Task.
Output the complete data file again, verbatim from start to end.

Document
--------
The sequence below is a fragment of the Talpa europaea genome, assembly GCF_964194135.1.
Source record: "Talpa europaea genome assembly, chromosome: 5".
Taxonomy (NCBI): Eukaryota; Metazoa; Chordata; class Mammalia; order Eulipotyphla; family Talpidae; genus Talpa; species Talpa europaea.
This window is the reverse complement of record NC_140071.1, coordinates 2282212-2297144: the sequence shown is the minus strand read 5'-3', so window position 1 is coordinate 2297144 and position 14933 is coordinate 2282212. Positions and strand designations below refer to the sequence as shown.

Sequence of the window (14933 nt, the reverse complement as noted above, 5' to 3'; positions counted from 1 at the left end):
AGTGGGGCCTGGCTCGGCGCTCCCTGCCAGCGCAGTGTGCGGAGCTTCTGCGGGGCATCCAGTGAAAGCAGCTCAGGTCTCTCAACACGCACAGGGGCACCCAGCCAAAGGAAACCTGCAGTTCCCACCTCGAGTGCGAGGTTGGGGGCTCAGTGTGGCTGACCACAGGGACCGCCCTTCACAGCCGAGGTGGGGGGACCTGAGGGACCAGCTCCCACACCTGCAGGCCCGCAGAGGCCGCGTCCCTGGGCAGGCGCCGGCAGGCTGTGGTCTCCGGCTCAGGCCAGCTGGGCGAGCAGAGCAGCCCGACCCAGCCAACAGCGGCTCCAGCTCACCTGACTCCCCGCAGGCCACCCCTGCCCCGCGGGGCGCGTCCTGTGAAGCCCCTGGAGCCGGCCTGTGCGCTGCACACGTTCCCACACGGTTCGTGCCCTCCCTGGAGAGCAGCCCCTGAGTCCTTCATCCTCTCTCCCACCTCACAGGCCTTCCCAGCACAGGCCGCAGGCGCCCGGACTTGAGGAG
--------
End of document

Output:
The sequence below is a fragment of the Talpa europaea genome, assembly GCF_964194135.1.
Source record: "Talpa europaea genome assembly, chromosome: 5".
Taxonomy (NCBI): Eukaryota; Metazoa; Chordata; class Mammalia; order Eulipotyphla; family Talpidae; genus Talpa; species Talpa europaea.
This window is the reverse complement of record NC_140071.1, coordinates 2282212-2297144: the sequence shown is the minus strand read 5'-3', so window position 1 is coordinate 2297144 and position 14933 is coordinate 2282212. Positions and strand designations below refer to the sequence as shown.

Sequence of the window (14933 nt, the reverse complement as noted above, 5' to 3'; positions counted from 1 at the left end):
AGTGGGGCCTGGCTCGGCGCTCCCTGCCAGCGCAGTGTGCGGAGCTTCTGCGGGGCATCCAGTGAAAGCAGCTCAGGTCTCTCAACACGCACAGGGGCACCCAGCCAAAGGAAACCTGCAGTTCCCACCTCGAGTGCGAGGTTGGGGGCTCAGTGTGGCTGACCACAGGGACCGCCCTTCACAGCCGAGGTGGGGGGACCTGAGGGACCAGCTCCCACACCTGCAGGCCCGCAGAGGCCGCGTCCCTGGGCAGGCGCCGGCAGGCTGTGGTCTCCGGCTCAGGCCAGCTGGGCGAGCAGAGCAGCCCGACCCAGCCAACAGCGGCTCCAGCTCACCTGACTCCCCGCAGGCCACCCCTGCCCCGCGGGGCGCGTCCTGTGAAGCCCCTGGAGCCGGCCTGTGCGCTGCACACGTTCCCACACGGTTCGTGCCCTCCCTGGAGAGCAGCCCCTGAGTCCTTCATCCTCTCTCCCACCTCACAGGCCTTCCCAGCACAGGCCGCAGGCGCCCGGACTTGAGGAG